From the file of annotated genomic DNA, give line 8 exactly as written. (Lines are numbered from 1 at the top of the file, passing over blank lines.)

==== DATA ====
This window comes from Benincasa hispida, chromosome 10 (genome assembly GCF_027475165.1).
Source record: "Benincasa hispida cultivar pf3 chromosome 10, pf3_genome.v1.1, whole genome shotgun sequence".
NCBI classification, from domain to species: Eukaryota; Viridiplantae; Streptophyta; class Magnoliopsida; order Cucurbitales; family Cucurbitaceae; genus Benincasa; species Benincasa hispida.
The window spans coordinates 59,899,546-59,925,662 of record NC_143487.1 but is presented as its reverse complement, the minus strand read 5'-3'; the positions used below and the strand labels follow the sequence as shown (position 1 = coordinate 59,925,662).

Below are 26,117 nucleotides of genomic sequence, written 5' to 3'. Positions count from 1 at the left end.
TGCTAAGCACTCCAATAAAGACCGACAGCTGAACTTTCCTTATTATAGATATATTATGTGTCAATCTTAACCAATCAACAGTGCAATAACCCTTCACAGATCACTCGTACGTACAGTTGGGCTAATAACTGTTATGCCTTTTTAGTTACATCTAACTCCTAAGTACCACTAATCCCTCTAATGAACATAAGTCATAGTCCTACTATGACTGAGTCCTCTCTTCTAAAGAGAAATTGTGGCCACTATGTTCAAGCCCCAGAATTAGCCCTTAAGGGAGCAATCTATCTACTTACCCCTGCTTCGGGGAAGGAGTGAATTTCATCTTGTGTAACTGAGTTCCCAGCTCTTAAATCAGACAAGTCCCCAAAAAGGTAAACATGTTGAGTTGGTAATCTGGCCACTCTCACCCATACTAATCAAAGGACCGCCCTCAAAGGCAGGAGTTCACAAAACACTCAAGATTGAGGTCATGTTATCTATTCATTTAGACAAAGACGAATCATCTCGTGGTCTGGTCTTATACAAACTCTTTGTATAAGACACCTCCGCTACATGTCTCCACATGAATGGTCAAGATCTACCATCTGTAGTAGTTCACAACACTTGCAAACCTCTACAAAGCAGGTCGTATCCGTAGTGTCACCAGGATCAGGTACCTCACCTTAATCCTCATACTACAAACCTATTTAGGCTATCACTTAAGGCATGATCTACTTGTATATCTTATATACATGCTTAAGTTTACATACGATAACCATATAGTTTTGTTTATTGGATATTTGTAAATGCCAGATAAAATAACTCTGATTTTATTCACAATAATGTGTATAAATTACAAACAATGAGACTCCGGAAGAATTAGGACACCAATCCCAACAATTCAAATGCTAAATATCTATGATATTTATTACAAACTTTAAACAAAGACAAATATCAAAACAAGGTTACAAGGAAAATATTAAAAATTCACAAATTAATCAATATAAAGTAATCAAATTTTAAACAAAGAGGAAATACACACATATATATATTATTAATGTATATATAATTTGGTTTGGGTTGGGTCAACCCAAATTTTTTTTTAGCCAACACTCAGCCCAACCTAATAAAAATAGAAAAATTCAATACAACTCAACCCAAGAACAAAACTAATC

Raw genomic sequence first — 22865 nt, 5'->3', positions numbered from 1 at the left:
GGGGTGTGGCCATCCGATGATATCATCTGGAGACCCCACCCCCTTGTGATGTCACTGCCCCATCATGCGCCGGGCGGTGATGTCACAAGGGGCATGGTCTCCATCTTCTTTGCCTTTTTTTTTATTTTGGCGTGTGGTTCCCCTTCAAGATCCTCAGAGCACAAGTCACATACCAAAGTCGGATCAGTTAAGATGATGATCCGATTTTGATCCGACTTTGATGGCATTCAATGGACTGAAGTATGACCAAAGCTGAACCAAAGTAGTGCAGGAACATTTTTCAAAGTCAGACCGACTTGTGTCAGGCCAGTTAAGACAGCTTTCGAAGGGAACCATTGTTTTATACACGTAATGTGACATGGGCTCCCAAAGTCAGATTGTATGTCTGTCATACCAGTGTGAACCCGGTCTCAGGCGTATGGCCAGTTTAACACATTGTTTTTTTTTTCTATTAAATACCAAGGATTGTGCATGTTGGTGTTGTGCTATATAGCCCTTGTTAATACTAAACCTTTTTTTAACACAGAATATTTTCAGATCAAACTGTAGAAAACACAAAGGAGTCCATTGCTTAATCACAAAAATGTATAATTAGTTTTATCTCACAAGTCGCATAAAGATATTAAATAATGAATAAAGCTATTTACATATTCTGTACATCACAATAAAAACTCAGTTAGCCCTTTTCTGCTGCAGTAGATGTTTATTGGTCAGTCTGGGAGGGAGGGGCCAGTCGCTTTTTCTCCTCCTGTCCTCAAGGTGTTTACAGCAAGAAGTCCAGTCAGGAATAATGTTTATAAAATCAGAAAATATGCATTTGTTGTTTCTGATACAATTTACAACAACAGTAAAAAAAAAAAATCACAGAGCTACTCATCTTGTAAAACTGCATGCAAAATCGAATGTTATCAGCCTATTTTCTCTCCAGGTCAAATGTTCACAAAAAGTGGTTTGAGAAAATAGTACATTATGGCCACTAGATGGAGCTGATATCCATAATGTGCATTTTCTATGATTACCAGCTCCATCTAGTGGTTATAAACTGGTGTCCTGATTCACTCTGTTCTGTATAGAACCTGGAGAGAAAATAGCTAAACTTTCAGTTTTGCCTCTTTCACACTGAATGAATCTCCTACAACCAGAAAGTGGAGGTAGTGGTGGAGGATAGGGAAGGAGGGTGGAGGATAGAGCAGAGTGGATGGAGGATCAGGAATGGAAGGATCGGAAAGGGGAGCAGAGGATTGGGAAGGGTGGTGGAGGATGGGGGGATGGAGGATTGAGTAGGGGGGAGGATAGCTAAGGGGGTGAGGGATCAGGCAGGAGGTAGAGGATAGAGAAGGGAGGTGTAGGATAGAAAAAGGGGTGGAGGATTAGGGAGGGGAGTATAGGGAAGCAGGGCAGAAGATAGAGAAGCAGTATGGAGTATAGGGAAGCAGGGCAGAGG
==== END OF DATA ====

GGGGTGTGGCCATCCGATGATATCATCTGGAGACCCCACCCCCTTGTGATGTCACTGCCCCATCATGCGCCGGGCGGTGATGTCACAAGGGGCATGGTCTCCATCTTCTTTGCCTTTTTTTTTATTTTGGCGTGTGGTTCCCCTTCAAGATCCTCAGAGCACAAGTCACATACCAAAGTCGGATCAGTTAAGATGATGATCCGATTTTGATCCGACTTTGATGGCATTCAATGGACTGAAGTATGACCAAAGCTGAACCAAAGTAGTGCAGGAACATTTTTCAAAGTCAGACCGACTTGTGTCAGGCCAGTTAAGACAGCTTTCGAAGGGAACCATTGTTTTATACACGTAATGTGACATGGGCTCCCAAAGTCAGATTGTATGTCTGTCATACCAGTGTGAACCCGGTCTCAGGCGTATGGCCAGTTTAACACATTGTTTTTTTTTTCTATTAAATACCAAGGATTGTGCATGTTGGTGTTGTGCTATATAGCCCTTGTTAATACTAAACCTTTTTTTAACACAGAATATTTTCAGATCAAACTGTAGAAAACACAAAGGAGTCCATTGCTTAATCACAAAAATGTATAATTAGTTTTATCTCACAAGTCGCATAAAGATATTAAATAATGAATAAAGCTATTTACATATTCTGTACATCACAATAAAAACTCAGTTAGCCCTTTTCTGCTGCAGTAGATGTTTATTGGTCAGTCTGGGAGGGAGGGGCCAGTCGCTTTTTCTCCTCCTGTCCTCAAGGTGTTTACAGCAAGAAGTCCAGTCAGGAATAATGTTTATAAAATCAGAAAATATGCATTTGTTGTTTCTGATACAATTTACAACAACAGTAAAAAAAAAAAATCACAGAGCTACTCATCTTGTAAAACTGCATGCAAAATCGAATGTTATCAGCCTATTTTCTCTCCAGGTCAAATGTTCACAAAAAGTGGTTTGAGAAAATAGTACATTATGGCCACTAGATGGAGCTGATATCCATAATGTGCATTTTCTATGATTACCAGCTCCATCTAGTGGTTATAAACTGGTGTCCTGATTCACTCTGTTCTGTATAGAACCTGGAGAGAAAATAGCTAAACTTTCAGTTTTGCCTCTTTCACACTGAATGAATCTCCTACAACCAGAAAGTGGAGGTAGTGGTGGAGGATAGGGAAGGAGGGTGGAGGATAGAGCAGAGTGGATGGAGGATCAGGAATGGAAGGATCGGAAAGGGGAGCAGAGGATTGGGAAGGGTGGTGGAGGATGGGGGGATGGAGGATTGAGTAGGGGGGAGGATAGCTAAGGGGGTGAGGGATCAGGCAGGAGGTAGAGGATAGAGAAGGGAGGTGTAGGATAGAAAAAGGGGTGGAGGATTAGGGAGGGGAGTATAGGGAAGCAGGGCAGAAGATAGAGAAGCAGTATGGAGTATAGGGAAGCAGGGCAGAGG